Climbers Head to Pumori This Spring

Everest’s Daughter, as 7,161m Pumori is often called, casts a long shadow over the Khumbu Valley. It also looms large in climbers’ minds. Its avalanche-prone slopes and history of tragedy make it a rarely chosen option for climbers. Yet its highlights make it tempting for some outfitters and experienced clients.

The name Pumo-ri combines the words Pumo, for a young, unmarried daughter, and Ri for “mountain” in the Sherpa language. George Mallory, perhaps thinking of his own daughter Clare, gave it its name. The daughter allusion also makes sense, given that it lies just eight kilometers west of Everest.

Great location

Pumori is an elegant, pyramidal peak, especially beautiful when snow-covered. It often looms in photos from Everest Base Camp. Pumori climbers may enjoy the comforts of Everest Base Camp and have the entire Khumbu Valley to acclimatize in. As they progress up the peak, they will have the rare view of the summits of Everest, Lhotse, and Nuptse in the same part of the sky.

Everest and Lhotse from Pumori's highest camp. Photo: Dawa Steven Sherpa/Asian Trekking

Everest and Lhotse from Pumori’s highest camp. Photo: Dawa Steven Sherpa/Asian Trekking


“The summit camp on the col is just a magical place,” Dawa Steven Sherpa told ExplorersWeb. “You’ve got Tibet on one side, Nepal on the other, and the snowy flank of Lingtren flowing down toward Tibet.”

Lingtren is the peak between Pumori and Khumbutse, near Everest’s Lho La. From Base Camp, it looks like a clean-cut snow ramp.

A tricky normal route

Pumori’s classic route follows the Southeast Ridge and usually requires three camps. From an Advanced Base Camp (often identified as C1) at 5,500m, the route goes up a snowy, steep face (40-60º) to a second camp at 6,200m. From there, dodging seracs and crevasses, climbers reach a final ice wall, which leads to a col at 6,480m, with views into both Nepal and Tibet. Here, the final camp is set. The summit day also involves steep going and crevasses, but it is safer than the previous parts of the climb.

Pumori’s normal SE Ridge route. The main danger comes from falling chunks of ice that trigger avalanches on the route. Photo:


Indeed, Pumori’s normal route is technically attainable, especially for commercial teams fixing ropes. But it involves a serious risk of avalanches, triggered by falling pieces of serac poised right above the route.

Dark memories

Pumori has often been associated with drama and death. The mountain has been especially cruel to Spanish climbers. Nine died in two separate avalanches in 1989 and 2001. The mountain’s worst moment came during the 2015 earthquake. A great part of Pumori’s ridge collapsed, triggering a monster avalanche that reached Everest Base Camp and killed 22 (some say 24) people.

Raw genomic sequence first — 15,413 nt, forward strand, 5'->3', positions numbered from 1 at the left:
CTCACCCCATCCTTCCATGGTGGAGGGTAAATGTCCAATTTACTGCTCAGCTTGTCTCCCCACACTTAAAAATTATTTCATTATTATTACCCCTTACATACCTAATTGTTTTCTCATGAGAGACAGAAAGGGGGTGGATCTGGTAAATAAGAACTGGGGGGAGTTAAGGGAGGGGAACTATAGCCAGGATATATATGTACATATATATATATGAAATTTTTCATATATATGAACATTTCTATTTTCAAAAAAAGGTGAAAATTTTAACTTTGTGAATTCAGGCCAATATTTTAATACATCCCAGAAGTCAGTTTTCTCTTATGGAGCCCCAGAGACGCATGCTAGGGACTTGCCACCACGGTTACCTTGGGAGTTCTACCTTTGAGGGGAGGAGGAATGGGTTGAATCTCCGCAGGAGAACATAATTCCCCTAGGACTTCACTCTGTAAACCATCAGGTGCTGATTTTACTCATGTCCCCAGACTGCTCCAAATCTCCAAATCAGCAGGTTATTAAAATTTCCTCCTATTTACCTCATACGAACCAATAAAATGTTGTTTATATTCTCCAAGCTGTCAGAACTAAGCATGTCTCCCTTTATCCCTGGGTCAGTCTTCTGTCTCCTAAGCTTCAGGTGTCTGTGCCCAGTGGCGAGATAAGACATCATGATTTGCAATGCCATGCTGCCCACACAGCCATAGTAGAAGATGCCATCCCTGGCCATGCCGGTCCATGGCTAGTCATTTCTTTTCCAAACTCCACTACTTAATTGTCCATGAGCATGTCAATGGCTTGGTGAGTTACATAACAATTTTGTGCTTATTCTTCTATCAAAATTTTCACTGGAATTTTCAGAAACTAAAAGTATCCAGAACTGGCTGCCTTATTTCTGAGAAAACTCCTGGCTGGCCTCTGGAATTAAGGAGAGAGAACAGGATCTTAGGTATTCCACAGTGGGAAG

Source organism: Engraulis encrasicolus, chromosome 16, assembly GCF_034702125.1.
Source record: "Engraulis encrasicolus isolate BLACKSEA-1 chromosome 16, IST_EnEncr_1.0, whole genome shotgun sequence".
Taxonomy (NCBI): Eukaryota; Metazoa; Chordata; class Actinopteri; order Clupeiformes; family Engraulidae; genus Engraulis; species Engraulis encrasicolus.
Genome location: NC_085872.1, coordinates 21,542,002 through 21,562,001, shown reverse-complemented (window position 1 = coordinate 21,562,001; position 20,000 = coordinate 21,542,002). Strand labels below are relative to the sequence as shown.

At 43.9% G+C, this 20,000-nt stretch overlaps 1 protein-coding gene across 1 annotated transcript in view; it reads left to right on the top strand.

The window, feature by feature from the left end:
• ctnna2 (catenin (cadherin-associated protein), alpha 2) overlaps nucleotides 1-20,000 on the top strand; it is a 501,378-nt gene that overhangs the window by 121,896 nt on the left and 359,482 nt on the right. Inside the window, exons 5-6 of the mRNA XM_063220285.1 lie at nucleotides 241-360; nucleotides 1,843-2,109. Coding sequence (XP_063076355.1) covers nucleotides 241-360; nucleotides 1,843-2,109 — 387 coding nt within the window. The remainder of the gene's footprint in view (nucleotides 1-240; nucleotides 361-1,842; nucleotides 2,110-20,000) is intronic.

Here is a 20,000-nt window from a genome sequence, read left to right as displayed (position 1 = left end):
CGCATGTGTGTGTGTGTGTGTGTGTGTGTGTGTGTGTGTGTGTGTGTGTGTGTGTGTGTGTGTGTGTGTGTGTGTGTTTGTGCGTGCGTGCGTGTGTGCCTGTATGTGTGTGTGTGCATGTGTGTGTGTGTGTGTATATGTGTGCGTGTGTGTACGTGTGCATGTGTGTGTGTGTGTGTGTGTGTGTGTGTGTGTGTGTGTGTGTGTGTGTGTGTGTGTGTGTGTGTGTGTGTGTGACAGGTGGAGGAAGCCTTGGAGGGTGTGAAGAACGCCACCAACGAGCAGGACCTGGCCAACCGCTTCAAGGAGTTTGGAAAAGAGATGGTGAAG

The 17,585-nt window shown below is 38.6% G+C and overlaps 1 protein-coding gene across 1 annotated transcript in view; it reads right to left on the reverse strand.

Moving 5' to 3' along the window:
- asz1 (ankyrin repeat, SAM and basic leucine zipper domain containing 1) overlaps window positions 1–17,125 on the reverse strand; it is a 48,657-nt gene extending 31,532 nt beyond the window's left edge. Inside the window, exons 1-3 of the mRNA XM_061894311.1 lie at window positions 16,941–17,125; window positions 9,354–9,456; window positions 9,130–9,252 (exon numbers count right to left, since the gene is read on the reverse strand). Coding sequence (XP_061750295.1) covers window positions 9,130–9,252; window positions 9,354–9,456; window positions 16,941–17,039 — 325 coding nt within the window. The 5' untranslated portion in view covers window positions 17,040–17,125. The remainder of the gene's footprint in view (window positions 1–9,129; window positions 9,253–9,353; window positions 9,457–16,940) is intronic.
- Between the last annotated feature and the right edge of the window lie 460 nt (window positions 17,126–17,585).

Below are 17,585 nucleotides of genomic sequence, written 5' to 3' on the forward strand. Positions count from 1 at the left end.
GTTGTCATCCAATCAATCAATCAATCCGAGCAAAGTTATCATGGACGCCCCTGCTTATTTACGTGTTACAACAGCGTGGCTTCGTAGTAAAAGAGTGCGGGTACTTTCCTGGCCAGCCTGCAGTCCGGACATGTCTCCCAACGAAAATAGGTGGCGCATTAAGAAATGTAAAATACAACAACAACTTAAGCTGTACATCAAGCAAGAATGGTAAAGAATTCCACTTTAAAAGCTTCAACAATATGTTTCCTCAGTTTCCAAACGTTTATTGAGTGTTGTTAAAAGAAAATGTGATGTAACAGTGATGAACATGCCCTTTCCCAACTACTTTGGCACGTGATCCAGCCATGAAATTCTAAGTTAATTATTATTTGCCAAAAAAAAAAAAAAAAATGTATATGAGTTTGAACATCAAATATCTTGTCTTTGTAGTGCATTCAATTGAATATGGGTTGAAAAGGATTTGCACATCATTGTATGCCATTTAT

Everest Base Camp after the 2015 earthquake triggered a gigantic avalanche from Pumori. Frame from the movie “The Day Everest Shook.”


“Avalanches between Camp 1 and the ice wall are the main concern,” says Dawa Steven. “But I would cautiously say that it’s much less volatile than in the past.”

This spring, he is taking a small team with two highly experienced clients to Pumori. Dawa Steven notes that guided teams fix nearly the entire route in advance.

“A couple of places don’t really need ropes, but they’re still a good route marker,” he said. “If you’re taking clients up there, it’s wise not to leave any part unroped.”

Pumori’s South Face from the Kala Patthar. Photo: Wikipedia/© Vyacheslav Argenberg


Years ago, a number of teams climbed (or attempted) Pumori to prepare for Everest or Lhotse. For others, the “Unmarried Daughter” was a big enough challenge on its own.

Since Pumori’s first ascent in 1962 by Gerhard Lenser of a German-swiss expedition via the Southeast Ridge, a number of further routes have opened. The Himalayan Database lists a total of 264 expeditions, with a 48% success rate. Not counting the earthquake victims, a total of 41 people have perished on the mountain so far.

Pumori in the age of commercial expeditions

In the last few years, fewer teams have targeted Pumori. Independent climbers look for lonelier areas. Outfitters, seeking to minimize risk, use easier peaks to acclimatize, such as Island Peak or Lobuche East.

But Lobuche, in particular, has become seriously crowded. Everest climbers use it for both acclimatization and training with ropes and crampons. Outfitters often list Pumori among their 7,000ers on offer, but they rarely launch an expedition there.

Yet commercial teams have done the most recent climbs here. In 2021, some Indian climbers outfitted by Peak Promotion summited in spring, then headed for Everest. Some days later, UK Guide Tim Mosedale tried it himself but had to turn around because of too much fresh snow on the route.

“It’s a tough climb,” Mosedale told ExplorersWeb. “For most clients, it would completely wipe them out and jeopardize their Everest attempt. “I’d love to be on it again although I probably wouldn’t attempt it with clients.”

Pumori was empty last year, but in 2023, other teams might reconsider attempting the mountain, particularly since Dawa Steven’s party will be there to fix ropes.

Asked whether Pumori is a good preparatory climb before Everest, Dawa Steven said: “I think it’s a little too ambitious for at least half [of them]. But it may be a good training peak for those experienced climbers who want to avoid the crowds in the Icefall and on Lobuche East.”

Angela Benavides

Angela Benavides graduated university in journalism and specializes in high-altitude mountaineering and expedition news. She has been writing about climbing and mountaineering, adventure and outdoor sports for 20+ years.

Prior to that, Angela Benavides spent time at/worked at a number of local and international media. She is also experienced in outdoor-sport consultancy for sponsoring corporations, press manager and communication executive, and a published author.